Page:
Professional go in Japan

Although go was always esteemed by the upper classes in China and Korea, it was in Japan that it achieved its highest level of play and became widely popular with the masses. The game reached the zenith of its theoretical development at the end of the Edo period (1603-1868), but the prosperity it had achieved was swept away in the 1860s amid the confusion resulting from the collapse of the Tokugawa Shogunate. The system of government patronage it received was abolished in 1868, and the heads of the four go houses and their pupils found themselves adrift in a new world where ancient traditions were cast aside.

Around 1880, interest in go was revived, this time under private auspices. Newspapers started publishing game records, and The Yomiuri Shimbun, nowadays a leading sponsor of go in Japan, was one of the first when it started publishing game records in 1885. By 1910, there were more than a dozen newspapers with go columns, and it became feasible to make a living as a go player again. In July 1924, the Japan Go Association was founded, and professional go in its current form began. Today, there are nearly 500 active professional players in Japan.

Professional go players can make substantial earnings through game fees and prize money from the many tournaments they compete in. In addition, they can also earn money by officiating at tournaments, making TV appearances, teaching amateurs, and receiving royalties on books and videos.

How does one become a professional go player? In Japan, the usual way is to become an apprentice at the Japan Go Association or the Western Japan Go Association. The associations usually accept only youngsters from age 5 to 18 who show exceptional talent. Every Saturday and Sunday, these young students compete with each other in a rating tournament. To qualify as professionals, they must work their way up to the upper echelons of the tournament. Out of 48 aspirants, only five are admitted to professional rank each year.

Once apprentices have become professional, they start out at the rank of 1-dan. To rise above this rank, they play against other professionals in a rating tournament. The system for gaining promotion is complicated, but, in essence, if a player wins a certain percentage of an increasing number of games, he or she will be promoted to the next rank. The highest rank attainable is 9-dan.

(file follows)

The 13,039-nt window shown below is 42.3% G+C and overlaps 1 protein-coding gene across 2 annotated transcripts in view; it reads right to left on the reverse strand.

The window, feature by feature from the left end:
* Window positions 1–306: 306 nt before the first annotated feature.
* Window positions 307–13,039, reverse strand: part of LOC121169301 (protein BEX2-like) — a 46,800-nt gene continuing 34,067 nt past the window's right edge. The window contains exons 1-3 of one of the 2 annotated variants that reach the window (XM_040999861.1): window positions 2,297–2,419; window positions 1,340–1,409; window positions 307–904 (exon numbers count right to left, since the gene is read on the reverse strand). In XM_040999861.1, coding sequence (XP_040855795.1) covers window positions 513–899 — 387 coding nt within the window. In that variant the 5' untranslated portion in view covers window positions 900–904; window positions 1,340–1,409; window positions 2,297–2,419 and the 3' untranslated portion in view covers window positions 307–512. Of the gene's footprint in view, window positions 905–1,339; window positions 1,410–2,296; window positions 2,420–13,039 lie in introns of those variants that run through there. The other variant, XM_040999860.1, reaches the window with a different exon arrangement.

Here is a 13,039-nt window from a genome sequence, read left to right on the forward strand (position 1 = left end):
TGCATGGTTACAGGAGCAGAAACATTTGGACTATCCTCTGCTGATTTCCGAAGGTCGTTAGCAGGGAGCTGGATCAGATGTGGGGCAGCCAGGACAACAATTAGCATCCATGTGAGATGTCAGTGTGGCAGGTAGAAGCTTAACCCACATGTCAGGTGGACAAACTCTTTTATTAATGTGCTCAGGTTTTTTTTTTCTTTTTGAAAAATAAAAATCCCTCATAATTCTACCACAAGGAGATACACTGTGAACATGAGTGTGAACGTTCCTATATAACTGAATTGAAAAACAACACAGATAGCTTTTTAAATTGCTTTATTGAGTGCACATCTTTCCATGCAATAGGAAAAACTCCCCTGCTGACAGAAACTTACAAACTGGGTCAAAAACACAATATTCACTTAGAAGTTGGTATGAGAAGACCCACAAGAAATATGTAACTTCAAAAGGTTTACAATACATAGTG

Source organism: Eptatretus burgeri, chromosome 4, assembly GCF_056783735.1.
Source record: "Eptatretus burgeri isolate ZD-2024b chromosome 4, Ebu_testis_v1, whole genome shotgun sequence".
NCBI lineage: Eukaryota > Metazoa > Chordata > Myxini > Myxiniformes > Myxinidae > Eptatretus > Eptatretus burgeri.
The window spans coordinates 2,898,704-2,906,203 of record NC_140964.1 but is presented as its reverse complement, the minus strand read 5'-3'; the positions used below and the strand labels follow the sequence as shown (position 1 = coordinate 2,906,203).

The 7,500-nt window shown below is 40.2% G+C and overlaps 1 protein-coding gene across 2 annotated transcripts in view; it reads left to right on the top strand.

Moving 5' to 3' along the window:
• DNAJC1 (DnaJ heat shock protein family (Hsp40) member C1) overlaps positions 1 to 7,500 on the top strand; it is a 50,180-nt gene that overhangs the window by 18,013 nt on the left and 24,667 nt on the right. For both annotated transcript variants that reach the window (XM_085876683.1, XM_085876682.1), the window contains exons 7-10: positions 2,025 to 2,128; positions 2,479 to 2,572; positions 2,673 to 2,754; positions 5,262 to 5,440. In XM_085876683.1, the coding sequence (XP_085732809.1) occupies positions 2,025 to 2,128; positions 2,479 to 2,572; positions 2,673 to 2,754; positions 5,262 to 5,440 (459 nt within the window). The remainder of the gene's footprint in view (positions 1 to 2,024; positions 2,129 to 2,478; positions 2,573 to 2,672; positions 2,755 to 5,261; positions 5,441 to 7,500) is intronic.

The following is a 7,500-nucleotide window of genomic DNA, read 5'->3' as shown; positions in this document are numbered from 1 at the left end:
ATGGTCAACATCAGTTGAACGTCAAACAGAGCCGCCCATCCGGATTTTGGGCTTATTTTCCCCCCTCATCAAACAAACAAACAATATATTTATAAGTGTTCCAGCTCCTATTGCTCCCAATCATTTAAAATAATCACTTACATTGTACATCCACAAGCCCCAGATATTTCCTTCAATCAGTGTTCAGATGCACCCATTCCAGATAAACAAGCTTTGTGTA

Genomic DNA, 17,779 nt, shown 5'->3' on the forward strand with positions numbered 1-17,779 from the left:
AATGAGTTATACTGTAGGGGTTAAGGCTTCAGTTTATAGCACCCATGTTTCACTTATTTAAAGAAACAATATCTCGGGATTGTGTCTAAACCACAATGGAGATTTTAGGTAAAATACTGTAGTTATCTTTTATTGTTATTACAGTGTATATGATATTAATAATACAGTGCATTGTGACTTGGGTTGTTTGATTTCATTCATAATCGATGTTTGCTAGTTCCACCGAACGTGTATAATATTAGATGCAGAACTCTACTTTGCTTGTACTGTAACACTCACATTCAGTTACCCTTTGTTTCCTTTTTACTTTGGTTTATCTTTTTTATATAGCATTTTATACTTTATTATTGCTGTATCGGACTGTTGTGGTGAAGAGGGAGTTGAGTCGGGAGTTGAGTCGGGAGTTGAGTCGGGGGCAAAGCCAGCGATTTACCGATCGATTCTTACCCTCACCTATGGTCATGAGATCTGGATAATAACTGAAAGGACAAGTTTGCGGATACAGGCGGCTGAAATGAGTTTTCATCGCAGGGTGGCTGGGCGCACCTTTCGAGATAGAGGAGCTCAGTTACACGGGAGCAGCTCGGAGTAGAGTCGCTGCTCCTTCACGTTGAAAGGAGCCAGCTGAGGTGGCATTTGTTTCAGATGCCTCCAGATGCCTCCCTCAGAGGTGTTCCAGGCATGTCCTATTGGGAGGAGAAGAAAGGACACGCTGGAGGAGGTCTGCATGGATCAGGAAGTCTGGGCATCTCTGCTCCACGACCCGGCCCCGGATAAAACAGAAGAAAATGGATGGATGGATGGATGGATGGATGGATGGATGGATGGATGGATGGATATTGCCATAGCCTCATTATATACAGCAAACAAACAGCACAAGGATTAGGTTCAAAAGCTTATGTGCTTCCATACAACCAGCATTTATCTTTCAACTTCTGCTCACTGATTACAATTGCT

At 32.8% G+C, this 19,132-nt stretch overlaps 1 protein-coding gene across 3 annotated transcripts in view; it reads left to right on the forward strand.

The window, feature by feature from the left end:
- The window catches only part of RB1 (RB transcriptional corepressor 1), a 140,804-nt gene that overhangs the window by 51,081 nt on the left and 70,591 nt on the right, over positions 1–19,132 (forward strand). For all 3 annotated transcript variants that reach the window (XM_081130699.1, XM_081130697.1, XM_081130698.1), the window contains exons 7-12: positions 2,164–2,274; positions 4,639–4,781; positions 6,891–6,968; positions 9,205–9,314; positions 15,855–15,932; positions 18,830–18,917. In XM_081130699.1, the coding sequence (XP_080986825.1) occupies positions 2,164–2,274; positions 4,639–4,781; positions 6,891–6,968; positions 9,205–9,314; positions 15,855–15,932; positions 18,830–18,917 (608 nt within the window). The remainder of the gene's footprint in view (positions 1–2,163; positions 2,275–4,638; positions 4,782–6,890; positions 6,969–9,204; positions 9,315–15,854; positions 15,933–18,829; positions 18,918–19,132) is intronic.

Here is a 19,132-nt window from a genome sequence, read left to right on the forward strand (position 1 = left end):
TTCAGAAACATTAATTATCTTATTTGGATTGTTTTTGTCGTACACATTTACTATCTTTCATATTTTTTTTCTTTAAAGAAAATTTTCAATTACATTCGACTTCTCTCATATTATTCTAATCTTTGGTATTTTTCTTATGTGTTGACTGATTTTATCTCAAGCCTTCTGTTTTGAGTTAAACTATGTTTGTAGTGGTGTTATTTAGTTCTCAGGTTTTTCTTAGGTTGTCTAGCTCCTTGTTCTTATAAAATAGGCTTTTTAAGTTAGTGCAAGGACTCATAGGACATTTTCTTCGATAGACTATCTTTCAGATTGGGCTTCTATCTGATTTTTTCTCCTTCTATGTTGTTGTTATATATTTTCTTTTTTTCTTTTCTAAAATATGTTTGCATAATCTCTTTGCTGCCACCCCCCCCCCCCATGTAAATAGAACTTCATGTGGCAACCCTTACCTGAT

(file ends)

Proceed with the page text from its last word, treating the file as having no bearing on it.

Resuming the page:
More about capturing

This week I am going to review the game I presented in last week's column to help you understand what to do when you find one or more of your stones threatened with capture.

Dia1-2When White threatens to capture the marked stone with 12 in Diagram 1 (Figure 2 in last week's column), you might wonder why Black didn't try to escape with Black 1 in Diagram 2. If he does, he will fail. White pursues him with 2 and the two black stones are still threatened with capture. If Black persists in escaping with 3, threatening to capture the marked white stone, White takes the last liberty of this three stone group with 4 and captures three stones before Black can capture the marked white one.

After Black 15 in Diagram 3 (Figure 3 in last week's column), it seems as if the two white stones in atari could escape by extending to "a." Why doesn't White try?

Dia3-4White can't escape unless Black blunders. When White extends to 1 in Diagram 4, he increases his liberties to three, but Black pursues him with 2. White is at the end of his rope: He has no way to increase his liberties after Black 4. If White plays 5, Black ataris with 6 and captures with 8.

Dia5However, Black must not block from below with 2 in Diagram 5. White will turn at 3, and now the two marked black stones have only two liberties, while the white group on the right has three. White captures the two marked stones with 5 and 7.

As a general rule, when your stones have no hope of escaping, it is often best to leave them as they are and play elsewhere.

By Richard Bozulich

By Rob van Zeijst